6. Add the leek, Sichuan pepper, chilli flakes (if using), Sichuan preserved vegetable and potato flour mixture. Stir and simmer until the sauce thickens.
  7. Transfer to a serving dish and garnish with spring onions. Serve with steamed rice.

Apple and olive oil cake with maple icing

Apple and olive oil cake with maple icing
Apple and olive oil cake with maple icing

Recently we made a birthday cake for our dear friend Alex, who loves anything with apples and sultanas. A little flick through one of our favourite cookbooks, Sweet by Yotam Ottolenghi and Helen Goh, provided us with this wonderful recipe. It nailed the brief (Alex loved it) but to be honest the real star of this cake is that maple icing. It’s dangerously good. Don’t make extra or you will end up smothering it on everything from crumpets to cupcakes. Best of all, it’s a quite simple cake to make. If you’re not a regular baker, this is a good recipe to try something new!

Apple and Olive Oil Cake

  • 100g sultanas
  • 275ml water
  • 350g plain flour
  • ½ tsp ground cinnamon
  • 1 ½ tsp bicarbonate of soda
  • 1 ½ tsp baking powder
  • 1 ½ tsp salt
  • 800g Granny Smith apples
  • 200g caster sugar
  • 150ml olive oil
  • 2 large eggs, lightly beaten
  • 2 egg whites
  • scraped seeds of ½ vanilla pod
  • finely grated zest of 1 lemon

Maple Icing

  • 100g unsalted butter, at room temperature, plus extra for greasing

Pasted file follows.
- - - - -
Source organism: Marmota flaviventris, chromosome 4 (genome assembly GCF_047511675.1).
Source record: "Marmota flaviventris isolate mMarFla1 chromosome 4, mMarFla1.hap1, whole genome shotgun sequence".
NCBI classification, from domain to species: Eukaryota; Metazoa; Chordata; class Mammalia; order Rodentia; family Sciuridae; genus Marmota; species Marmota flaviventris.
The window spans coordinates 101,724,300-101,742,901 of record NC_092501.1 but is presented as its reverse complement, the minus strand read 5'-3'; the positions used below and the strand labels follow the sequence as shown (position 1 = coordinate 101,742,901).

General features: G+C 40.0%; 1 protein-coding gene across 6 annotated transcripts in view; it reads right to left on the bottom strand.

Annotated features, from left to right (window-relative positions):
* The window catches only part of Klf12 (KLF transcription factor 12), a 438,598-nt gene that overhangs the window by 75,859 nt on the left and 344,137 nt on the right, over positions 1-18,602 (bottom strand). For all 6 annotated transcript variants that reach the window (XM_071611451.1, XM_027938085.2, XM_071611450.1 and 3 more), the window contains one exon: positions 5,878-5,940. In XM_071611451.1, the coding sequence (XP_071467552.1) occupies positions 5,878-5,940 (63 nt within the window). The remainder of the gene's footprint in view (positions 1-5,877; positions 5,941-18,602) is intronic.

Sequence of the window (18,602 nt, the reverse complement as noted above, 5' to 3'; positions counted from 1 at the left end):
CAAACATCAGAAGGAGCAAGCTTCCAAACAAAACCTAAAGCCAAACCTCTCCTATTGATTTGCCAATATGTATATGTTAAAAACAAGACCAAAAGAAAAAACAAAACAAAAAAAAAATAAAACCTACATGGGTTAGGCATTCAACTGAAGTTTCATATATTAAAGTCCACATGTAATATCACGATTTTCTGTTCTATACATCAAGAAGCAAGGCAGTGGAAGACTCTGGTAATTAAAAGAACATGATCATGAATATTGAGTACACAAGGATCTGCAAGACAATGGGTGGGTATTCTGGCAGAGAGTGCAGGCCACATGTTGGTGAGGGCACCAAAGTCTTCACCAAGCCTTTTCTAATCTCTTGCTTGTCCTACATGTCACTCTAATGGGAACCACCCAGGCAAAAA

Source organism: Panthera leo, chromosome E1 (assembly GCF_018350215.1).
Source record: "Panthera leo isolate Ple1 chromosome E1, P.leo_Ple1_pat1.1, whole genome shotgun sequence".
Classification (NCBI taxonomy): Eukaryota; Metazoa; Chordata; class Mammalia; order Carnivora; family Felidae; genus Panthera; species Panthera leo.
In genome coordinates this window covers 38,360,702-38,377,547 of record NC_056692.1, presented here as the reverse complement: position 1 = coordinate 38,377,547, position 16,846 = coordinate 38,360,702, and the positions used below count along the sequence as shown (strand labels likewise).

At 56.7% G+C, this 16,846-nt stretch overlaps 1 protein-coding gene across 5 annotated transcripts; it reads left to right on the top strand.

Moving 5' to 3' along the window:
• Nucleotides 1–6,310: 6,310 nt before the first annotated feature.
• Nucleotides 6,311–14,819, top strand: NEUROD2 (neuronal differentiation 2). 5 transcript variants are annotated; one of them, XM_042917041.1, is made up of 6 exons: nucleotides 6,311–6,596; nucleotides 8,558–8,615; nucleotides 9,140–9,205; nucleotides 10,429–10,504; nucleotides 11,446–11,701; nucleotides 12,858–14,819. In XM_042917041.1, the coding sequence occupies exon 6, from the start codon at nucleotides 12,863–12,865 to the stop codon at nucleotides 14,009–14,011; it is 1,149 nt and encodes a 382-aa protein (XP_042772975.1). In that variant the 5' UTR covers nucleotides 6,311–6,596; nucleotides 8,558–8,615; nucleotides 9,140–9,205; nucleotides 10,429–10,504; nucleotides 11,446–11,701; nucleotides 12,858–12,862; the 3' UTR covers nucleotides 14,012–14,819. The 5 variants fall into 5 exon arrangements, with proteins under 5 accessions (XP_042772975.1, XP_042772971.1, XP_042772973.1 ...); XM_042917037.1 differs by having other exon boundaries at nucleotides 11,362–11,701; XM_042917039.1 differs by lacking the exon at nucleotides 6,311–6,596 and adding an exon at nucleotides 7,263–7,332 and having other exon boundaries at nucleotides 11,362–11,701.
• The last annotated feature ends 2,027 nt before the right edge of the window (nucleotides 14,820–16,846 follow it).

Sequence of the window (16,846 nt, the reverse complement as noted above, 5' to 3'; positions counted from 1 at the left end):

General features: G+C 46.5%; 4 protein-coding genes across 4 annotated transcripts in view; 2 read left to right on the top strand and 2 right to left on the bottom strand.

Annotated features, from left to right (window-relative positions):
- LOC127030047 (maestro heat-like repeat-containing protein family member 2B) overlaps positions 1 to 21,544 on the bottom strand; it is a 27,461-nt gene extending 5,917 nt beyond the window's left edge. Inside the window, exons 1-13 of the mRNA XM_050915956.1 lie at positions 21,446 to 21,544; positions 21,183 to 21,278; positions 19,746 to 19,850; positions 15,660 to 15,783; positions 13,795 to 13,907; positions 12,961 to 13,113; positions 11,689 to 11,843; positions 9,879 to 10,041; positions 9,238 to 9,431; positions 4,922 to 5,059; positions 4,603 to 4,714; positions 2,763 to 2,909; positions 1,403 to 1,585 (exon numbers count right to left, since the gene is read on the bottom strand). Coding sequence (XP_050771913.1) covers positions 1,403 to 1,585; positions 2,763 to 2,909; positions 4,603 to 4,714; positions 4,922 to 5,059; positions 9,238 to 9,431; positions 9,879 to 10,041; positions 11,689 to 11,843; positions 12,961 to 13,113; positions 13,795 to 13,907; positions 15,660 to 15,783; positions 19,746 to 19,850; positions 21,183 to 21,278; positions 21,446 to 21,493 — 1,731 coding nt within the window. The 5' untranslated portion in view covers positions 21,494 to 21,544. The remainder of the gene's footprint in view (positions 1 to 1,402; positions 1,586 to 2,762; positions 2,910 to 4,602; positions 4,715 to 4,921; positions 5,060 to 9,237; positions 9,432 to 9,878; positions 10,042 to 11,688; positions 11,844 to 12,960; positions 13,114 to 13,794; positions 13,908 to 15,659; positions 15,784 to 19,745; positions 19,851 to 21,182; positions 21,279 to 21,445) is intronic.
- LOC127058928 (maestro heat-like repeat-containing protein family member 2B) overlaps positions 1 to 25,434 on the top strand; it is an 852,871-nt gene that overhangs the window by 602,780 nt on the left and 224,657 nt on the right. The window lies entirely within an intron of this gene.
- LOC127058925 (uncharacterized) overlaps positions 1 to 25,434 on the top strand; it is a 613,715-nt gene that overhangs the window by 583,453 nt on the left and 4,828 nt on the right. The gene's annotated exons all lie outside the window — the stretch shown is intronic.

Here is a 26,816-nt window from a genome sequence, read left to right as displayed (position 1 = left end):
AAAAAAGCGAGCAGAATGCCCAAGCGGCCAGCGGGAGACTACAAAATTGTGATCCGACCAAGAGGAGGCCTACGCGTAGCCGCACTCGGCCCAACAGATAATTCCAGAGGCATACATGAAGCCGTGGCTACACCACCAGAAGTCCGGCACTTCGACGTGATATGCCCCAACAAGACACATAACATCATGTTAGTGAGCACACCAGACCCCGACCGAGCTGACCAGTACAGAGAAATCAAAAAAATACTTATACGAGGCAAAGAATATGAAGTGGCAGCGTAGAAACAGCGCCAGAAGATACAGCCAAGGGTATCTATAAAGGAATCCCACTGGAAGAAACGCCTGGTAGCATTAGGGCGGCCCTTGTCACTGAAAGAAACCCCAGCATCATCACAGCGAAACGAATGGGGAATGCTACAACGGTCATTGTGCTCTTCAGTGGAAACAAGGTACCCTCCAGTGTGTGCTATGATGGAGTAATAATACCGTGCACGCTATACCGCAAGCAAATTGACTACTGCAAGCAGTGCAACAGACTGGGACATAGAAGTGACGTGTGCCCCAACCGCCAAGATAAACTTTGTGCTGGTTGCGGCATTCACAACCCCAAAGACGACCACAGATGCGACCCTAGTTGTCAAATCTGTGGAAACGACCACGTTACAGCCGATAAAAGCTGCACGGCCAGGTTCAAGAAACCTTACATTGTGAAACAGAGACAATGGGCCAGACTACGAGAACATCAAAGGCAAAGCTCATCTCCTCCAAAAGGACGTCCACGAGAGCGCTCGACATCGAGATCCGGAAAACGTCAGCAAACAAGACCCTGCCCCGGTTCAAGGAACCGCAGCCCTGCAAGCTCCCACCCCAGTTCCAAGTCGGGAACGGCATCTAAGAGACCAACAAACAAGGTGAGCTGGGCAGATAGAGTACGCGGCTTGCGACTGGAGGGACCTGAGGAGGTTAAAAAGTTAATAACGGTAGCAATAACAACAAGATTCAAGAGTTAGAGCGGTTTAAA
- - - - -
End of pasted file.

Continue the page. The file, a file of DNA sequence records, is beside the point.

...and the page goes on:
• 100g soft light brown sugar
  • 85g maple syrup
  • 220g cream cheese
  1. Preheat the oven to 180°C
  2. Grease a 23cm round cake tin and line the base and sides with baking paper, ensuring the paper rises a few centimeters above the sides of the tin.
  3. Add the sultanas and 200ml of water to a small saucepan. Bring to a simmer and reduce the heat to low. Set aside once all the water has been absorbed.
  4. Sift the flour, cinnamon, bicarbonate of soda, baking powder and salt together into a large bowl.
  5. Peel and core the apples, then dice the fruit into 2-3cm chunks and set aside in a separate bowl.
  6. Place the sugar, olive oil, whole eggs, vanilla seeds and lemon zest in a bowl and beat with an electric mixer on a medium speed for 6-7 minutes, or until the mixture is pale and thick and has doubled in size.
  7. Use a spatula to fold in the diced apple, sultanas and the remaining 75ml of water. Add the sifted dry ingredients and fold in as well.
  8. Place the egg whites in a clean bowl and whisk until soft peaks form. Gently but thoroughly fold the egg whites through the cake mix, then scrape the batter into the tin. Level the top of the mixture with a spatula and bake for 60 minutes, or until a skewer inserted into the middle of the cake comes out clean. Set aside to cool in the tin.
  9. For the icing, place the butter, sugar and maple syrup in a bowl and beat with an electric mixer until pale and airy. Add the cream cheese a little at a time and continue to beat until smooth and thick.
  10. When the cake has completely cooled, use a large serrated knife to slice in half horizontally. Spread half the icing over the bottom layer of the cake and place the other layer on top. Spread the remaining icing over the top of the cake and using a spoon or palette knife, lightly flick the icing to create little icing spikes (or you could just leave it flat and smooth if you prefer). Leave the sides of the cake bare so the icing in the center can be seen.